Getting started

Bridging a gap: you and university study • Practice writing • Brainstorming • Generating questions

It all seems like another planet.

It's like learning a new language - you have to start from the beginning again.

I just don't know where to begin.

In this chapter we will assume that you are about to begin your university study (whether in an area which is new to you or not) and are asking questions about what you will have to do for writing at university. We will explore what is involved in university writing and will suggest some first steps that you can take towards tackling your assignments. Our aim is to help you to be confident in starting out; our message in this chapter is that you need to be courageous, prepared to take risks, and committed enough to keep practising. We acknowledge that university writing can be difficult but believe that there are ways of approaching it that will build up your confidence and develop your competence. This chapter uses three well-known methods for beginning to write: practice writing (based on a commonly used 'freewriting' technique developed by Peter Elbow) to get started with the writing; brainstorming to get down as many ideas as you can as quickly as you can; generating your own questions to think around a topic.

We will suggest that you try out these techniques in different ways and for different purposes, both for getting information and ideas, and for presenting them. The tasks are all designed to help you to get started quickly, so that you can use what you already know, and find ways of extending and developing your thinking. We hope that you will enjoy trying these ideas, which are about thinking, working and writing confidently.

2.1 Bridging a gap: you and university study

When you come to write at university you may find that there is a gap that you have to bridge. On one side there is you, with your background, sense of identity and ideas about the world, and on the other there is the subject you have to write about, based on academic disciplines. It can seem like a foreign country, far away from you and your familiar setting. This new place can open up interesting new ways of seeing and understanding for you but it can also present problems of how to behave, and how to speak and write. It is rather like joining a group of people involved in a particular activity, who have been talking together for some time. You have to feel your way into what the group is talking about: they seem to share ideas that they don't even mention, and you don't seem to be able to take part in the way they use language. If you do join in you may be saying something that doesn't fit with what else is said. You don't know if they may have discussed it already. In any case, you can't find the right words and you expect to be met with silence and puzzlement and to look foolish. However, usually after listening for a while, once you do start to take part you can adjust to what is going on and start to contribute in your own way. You feel awkward at first but if you don't mind this, it gets easier. The more you take part the more you are bridging the gap between what you came with and a different way of thinking and speaking. It can feel the same way with your university writing.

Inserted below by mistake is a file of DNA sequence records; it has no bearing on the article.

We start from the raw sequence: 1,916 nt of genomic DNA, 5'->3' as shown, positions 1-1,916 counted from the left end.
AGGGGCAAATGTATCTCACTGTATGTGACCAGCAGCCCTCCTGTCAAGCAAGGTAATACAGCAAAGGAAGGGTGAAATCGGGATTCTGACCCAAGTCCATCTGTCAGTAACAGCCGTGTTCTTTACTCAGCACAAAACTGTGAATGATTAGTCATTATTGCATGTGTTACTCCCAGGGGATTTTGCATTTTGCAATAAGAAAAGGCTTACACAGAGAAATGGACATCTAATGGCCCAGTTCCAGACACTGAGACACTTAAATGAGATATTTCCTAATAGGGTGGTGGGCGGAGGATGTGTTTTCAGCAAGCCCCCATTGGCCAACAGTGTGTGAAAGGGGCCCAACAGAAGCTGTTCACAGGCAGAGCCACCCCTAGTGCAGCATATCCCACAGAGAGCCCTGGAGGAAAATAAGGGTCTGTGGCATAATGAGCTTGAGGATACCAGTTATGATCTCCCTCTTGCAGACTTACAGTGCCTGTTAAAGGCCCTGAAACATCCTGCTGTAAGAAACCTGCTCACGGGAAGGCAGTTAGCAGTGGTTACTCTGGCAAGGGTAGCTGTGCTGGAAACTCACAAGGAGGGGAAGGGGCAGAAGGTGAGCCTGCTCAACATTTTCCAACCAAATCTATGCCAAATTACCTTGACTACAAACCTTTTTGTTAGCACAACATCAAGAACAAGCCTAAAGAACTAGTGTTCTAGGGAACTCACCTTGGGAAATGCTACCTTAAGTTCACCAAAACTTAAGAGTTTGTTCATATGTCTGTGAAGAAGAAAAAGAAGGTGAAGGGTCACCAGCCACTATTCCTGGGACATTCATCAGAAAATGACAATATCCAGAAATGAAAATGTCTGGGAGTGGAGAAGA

In higher education different ways of thinking and understanding the world are expressed through the different academic disciplines, the broad subject areas that are the basis of university study. Disciplines - for example, physics, history, psychology - have traditionally been the ways in which a body of people have made sense of and 'represented' the world: that is, built up particular ways of talking about the aspects of the world that their discipline looks at and explores. You will often find reference to 'academic communities', which have even been called 'academic tribes' to indicate how they have different customs and territorial claims. The conventions and ways of viewing and representing the world of different disciplines are often not made explicit to students. Sometimes academics can be so engrossed in their subject that they seem to forget that they need to explain their discipline, as a particular way of constructing knowledge about the world, to students. You may therefore find yourself struggling to find out both what you can say and how you can say it when you write for university. We take up this issue again in Chapter 9. As a student you will find yourself going backwards and forwards between different disciplines, and we say more about this and ways of writing for different courses in Chapters 3 and 12.

An example of the 'foreignness' of university study that you may encounter immediately is that subjects have their own jargon - words and terms that are used in a specific way in their own context. Even if you look them up in the dictionary, you still won't understand the way they are used in a particular subject area because their contextual meanings are specific and unusual. Familiar words are used differently and new terms are invented. Different uses of words indicate different ways of thinking about and viewing the world, so it is important that you learn the new terms and meanings and that you are able to use them in your writing. The next activity will help you with this.